Eat, Drink and Be Local at RIPE! Fest
Cleveland’s “RIPE! Fest No. 03” brings you a bounty of flavorful fare from local farms and restaurants, as well as homegrown bands, a marketplace of merchandise by Northeast Ohio artisans and lots of children’s activites. RIPE! Fest runs 11 a.m. to sundown on Saturday, Sept. 22 and Sunday, Sept. 23 at Cleveland Botanical Garden at 11030 East Blvd., Cleveland, Ohio 44106.
This third annual celebration of all things local promises to delight your senses with a weekend full of live music, local cuisine, food trucks, freshly picked produce, gardening workshops, beer and wine tastings and creative culinary demonstrations by top Cleveland chefs.
Interactive children’s activities at RIPE! Fest No. 03 include veggie-carving demonstrations, puppet shows, healthy snacks, harvest crafts, pedal-tractor rides and cider pressing.
An expansive marketplace featuring local and sustainability-minded merchants will offer everything from jewelry and candles to soap and artwork. Workshop topics include Front Yard Fruits, Eat Your Yard, Chickens and Eggs and Edible Gardening for Fall.
RIPE! Fest No. 3 offers something for people of all ages and promises to attract an eclectic mix of Northeast Ohioans, including farmers, families, musicians, chefs, gardeners and more.
Other activities surrounding this year’s RIPE! Fest include:
• Autumn’s Eve Dinner: A fabulous four-course meal featuring locally grown ingredients prepared by Cleveland-area chefs—all to benefit the local teens who take part in the Garden’s Green Corps urban-farming program. 6 p.m. on Thursday, Sept. 20. Dine at community tables under the stars on Wade Oval. Chefs Tony Smoody of Bon Appétit, Douglas Katz of fire food & drink and Ben Bebenroth of Spice of Life Catering Co. are the culinary masters behind the Autumn’s Eve Dinner. Live bluegrass and Americana by Ferguson 35. Individual tickets start at $150, and reservations are requested by calling 216.721.1600 ext. 100.
• Not Quite RIPE! Sound Check Party: An early taste of RIPE! Fest full of live music, great food and premium brews. 5 to 10 p.m. on Friday, Sept. 21. Featuring Cleveland’s favorite polka player, DJ Kishka, and live bands pOUT and Chasing Kelly. Complimentary eats are provided by Chipotle Mexican Grill. Tickets are $6 for Garden members and $11 for non-members.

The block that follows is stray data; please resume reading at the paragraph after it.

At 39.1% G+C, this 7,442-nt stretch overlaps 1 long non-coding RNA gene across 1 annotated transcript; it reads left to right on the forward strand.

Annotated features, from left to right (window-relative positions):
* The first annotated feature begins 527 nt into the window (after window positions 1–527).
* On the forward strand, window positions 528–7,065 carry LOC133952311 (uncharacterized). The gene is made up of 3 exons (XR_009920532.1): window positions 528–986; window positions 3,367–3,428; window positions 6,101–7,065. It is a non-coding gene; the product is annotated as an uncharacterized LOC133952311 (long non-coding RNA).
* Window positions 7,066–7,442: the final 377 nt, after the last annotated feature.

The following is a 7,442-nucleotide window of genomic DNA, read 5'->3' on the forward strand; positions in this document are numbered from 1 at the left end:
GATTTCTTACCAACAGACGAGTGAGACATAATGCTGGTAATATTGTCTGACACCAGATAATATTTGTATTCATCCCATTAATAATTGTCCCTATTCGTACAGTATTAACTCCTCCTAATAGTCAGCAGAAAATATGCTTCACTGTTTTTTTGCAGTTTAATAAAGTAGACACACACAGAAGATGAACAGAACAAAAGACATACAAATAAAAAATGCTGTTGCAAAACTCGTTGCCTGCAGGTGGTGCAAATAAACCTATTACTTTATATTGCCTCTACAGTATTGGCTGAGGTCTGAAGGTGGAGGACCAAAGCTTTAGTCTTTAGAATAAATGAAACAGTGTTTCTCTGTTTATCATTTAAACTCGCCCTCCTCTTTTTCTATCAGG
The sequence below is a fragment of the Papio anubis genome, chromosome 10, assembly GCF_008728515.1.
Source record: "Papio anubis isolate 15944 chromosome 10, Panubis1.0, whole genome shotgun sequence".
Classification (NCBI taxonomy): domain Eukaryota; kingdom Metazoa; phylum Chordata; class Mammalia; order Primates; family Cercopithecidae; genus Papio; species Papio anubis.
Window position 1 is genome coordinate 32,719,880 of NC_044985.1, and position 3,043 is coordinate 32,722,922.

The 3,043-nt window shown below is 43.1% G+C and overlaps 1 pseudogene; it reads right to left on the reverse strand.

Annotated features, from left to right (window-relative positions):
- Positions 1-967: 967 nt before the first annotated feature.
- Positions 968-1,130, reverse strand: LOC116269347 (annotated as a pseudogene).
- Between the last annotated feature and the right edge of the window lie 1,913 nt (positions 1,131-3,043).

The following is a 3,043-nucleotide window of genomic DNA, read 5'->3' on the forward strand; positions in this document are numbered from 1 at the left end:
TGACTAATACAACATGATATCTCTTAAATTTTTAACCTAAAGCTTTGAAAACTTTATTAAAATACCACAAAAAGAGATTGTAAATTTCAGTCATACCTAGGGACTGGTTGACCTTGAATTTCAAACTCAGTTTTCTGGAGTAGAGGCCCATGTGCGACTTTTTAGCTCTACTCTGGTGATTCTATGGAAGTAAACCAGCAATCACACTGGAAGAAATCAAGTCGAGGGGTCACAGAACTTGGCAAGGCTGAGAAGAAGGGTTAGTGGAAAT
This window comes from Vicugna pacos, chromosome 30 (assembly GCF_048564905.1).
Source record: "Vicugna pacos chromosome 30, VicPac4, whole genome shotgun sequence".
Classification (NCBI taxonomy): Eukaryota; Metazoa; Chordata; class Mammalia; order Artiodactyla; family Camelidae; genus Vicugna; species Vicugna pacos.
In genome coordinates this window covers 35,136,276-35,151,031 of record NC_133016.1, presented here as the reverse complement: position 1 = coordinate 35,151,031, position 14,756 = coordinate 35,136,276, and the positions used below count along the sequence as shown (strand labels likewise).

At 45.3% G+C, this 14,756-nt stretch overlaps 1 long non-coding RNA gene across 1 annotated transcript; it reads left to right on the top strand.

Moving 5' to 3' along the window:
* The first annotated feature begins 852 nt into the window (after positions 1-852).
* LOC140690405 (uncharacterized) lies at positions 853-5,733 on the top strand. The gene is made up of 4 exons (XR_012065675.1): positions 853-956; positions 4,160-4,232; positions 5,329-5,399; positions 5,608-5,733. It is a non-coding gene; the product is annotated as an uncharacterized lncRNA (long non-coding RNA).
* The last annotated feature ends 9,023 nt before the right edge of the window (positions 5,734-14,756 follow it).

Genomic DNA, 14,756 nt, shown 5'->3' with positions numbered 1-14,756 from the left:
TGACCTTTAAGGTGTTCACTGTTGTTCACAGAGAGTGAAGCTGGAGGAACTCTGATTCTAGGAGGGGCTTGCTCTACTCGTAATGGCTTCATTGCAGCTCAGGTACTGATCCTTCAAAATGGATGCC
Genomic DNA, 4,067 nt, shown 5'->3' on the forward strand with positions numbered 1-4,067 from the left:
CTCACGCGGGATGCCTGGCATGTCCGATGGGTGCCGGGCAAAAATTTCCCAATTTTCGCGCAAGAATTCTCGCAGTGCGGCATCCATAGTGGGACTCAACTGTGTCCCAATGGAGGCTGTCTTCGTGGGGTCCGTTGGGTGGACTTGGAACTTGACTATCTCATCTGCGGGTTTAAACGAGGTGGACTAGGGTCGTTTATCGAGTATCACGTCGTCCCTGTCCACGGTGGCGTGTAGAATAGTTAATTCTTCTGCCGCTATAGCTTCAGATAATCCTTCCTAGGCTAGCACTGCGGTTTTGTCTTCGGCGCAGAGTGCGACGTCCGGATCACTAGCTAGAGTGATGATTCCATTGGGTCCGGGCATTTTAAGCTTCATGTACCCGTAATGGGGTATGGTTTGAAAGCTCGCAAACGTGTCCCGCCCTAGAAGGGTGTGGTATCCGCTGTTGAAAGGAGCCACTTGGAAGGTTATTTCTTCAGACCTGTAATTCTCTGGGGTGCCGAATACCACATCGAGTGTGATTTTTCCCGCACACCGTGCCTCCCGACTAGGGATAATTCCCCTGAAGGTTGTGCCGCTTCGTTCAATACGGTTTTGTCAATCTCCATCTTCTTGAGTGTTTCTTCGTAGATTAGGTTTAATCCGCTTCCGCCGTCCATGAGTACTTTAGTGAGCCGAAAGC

• RIPE! Fest Pancake Flip-Off: A friendly competition to see whose pancakes stack up best when some of Cleveland’s top chefs put their batter to the test. 10 a.m. to Noon on Sunday, Sept. 23 on the Garden’s Geis Terrace. Chefs include Karen Small of Flying Fig, Eric Williams of Momocho, Scott Kim of SASA, Douglas Katz of fire food & drink, Paul Minnillo of Flour and Ricardo Sandoval of Fat Cats, Felice and The Lava Lounge. Proceeds benefit Green Corps, the Garden’s urban-farming program for teens. Admission is $10 per Garden member and $15 per non-member. Child admission is $6 per member and $8 per non-member. Tickets include admission to the Sunday portion of RIPE! Fest No. 03.
Tickets for RIPE! Fest are $8 per adult Garden member adult, $5 per member child, $13 per non-member adult and $7 per non-member child. Tickets purchased in advance are discounted to $6 per member adult, $4 per member child, $11 per non-member adult and $6 per non-member child. To get your tickets for RIPE! Fest, the Autumn’s Eve Dinner, the Not Quite RIPE! Sound Check Party and the RIPE! Fest Pancake Flip-Off, visit cbgarden.org or call 216.721.1600 ext. 100.
Visit EcoWatch’s SUSTAINABLE AGRICULTURE page for more related news on this topic.
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By Gwen Ranniger
In the midst of a pandemic, sales of cleaning products have skyrocketed, and many feel a need to clean more often. Knowing what to look for when purchasing cleaning supplies can help prevent unwanted and dangerous toxics from entering your home.
1. Fragrance – Avoid It<p>One of the fastest ways to narrow down your product options is immediately eliminating any product that promotes a fragrance, or parfum. That scent of "fresh breeze" or lemon might initially smell good, but the fragrance does not last. What does last? The concoction of various undisclosed and unregulated chemicals that created that fragrance.</p><p>Many fragrances contain phthalates, which are linked to many health risks including reproductive problems and cancer.</p>